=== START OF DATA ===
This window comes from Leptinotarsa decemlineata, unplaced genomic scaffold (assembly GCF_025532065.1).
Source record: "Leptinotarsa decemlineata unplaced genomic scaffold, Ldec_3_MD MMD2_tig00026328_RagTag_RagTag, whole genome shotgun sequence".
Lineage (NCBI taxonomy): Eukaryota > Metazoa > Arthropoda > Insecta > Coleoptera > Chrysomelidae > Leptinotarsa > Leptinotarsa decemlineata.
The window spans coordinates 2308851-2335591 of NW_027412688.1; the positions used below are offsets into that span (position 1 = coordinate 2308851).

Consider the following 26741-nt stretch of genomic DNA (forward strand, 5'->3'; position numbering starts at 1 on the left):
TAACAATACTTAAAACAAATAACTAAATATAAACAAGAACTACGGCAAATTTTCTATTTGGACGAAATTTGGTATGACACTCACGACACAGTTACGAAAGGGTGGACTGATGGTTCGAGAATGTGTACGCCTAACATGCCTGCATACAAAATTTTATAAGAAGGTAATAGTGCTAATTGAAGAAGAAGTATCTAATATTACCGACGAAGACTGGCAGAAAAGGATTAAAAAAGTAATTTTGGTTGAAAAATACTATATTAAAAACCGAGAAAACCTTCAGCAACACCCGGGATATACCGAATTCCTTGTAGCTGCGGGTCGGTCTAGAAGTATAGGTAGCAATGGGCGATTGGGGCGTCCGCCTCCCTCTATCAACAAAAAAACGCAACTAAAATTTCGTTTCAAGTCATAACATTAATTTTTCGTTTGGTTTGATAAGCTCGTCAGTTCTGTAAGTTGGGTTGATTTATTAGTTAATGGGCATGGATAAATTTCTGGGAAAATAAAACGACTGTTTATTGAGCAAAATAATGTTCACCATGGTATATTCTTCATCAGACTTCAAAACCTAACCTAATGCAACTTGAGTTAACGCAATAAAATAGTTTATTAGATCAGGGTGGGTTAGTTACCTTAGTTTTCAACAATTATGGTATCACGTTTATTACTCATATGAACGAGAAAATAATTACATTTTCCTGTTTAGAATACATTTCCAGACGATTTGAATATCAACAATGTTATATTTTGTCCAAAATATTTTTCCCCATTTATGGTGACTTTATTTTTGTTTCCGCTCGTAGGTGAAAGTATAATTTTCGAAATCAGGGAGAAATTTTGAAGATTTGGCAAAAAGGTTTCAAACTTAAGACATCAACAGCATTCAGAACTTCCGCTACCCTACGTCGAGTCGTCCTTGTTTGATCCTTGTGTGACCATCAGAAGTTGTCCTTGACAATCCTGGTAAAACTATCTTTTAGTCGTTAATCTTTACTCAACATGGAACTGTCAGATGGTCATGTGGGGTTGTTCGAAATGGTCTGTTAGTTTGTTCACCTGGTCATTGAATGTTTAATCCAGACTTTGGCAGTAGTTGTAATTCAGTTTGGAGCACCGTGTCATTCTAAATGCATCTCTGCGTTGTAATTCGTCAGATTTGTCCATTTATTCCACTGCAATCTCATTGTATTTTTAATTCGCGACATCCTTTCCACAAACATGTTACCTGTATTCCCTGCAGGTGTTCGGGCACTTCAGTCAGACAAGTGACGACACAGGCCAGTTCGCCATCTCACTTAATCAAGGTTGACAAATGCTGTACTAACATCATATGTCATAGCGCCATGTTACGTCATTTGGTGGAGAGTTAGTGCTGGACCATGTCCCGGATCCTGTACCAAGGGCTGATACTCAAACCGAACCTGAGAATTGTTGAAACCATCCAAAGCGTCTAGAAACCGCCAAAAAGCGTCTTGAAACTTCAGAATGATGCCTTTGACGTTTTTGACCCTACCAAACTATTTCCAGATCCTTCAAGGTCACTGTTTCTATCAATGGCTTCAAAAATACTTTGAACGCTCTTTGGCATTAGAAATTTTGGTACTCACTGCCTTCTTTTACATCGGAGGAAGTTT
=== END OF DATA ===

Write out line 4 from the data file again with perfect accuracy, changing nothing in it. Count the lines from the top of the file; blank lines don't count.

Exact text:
The window spans coordinates 2308851-2335591 of NW_027412688.1; the positions used below are offsets into that span (position 1 = coordinate 2308851).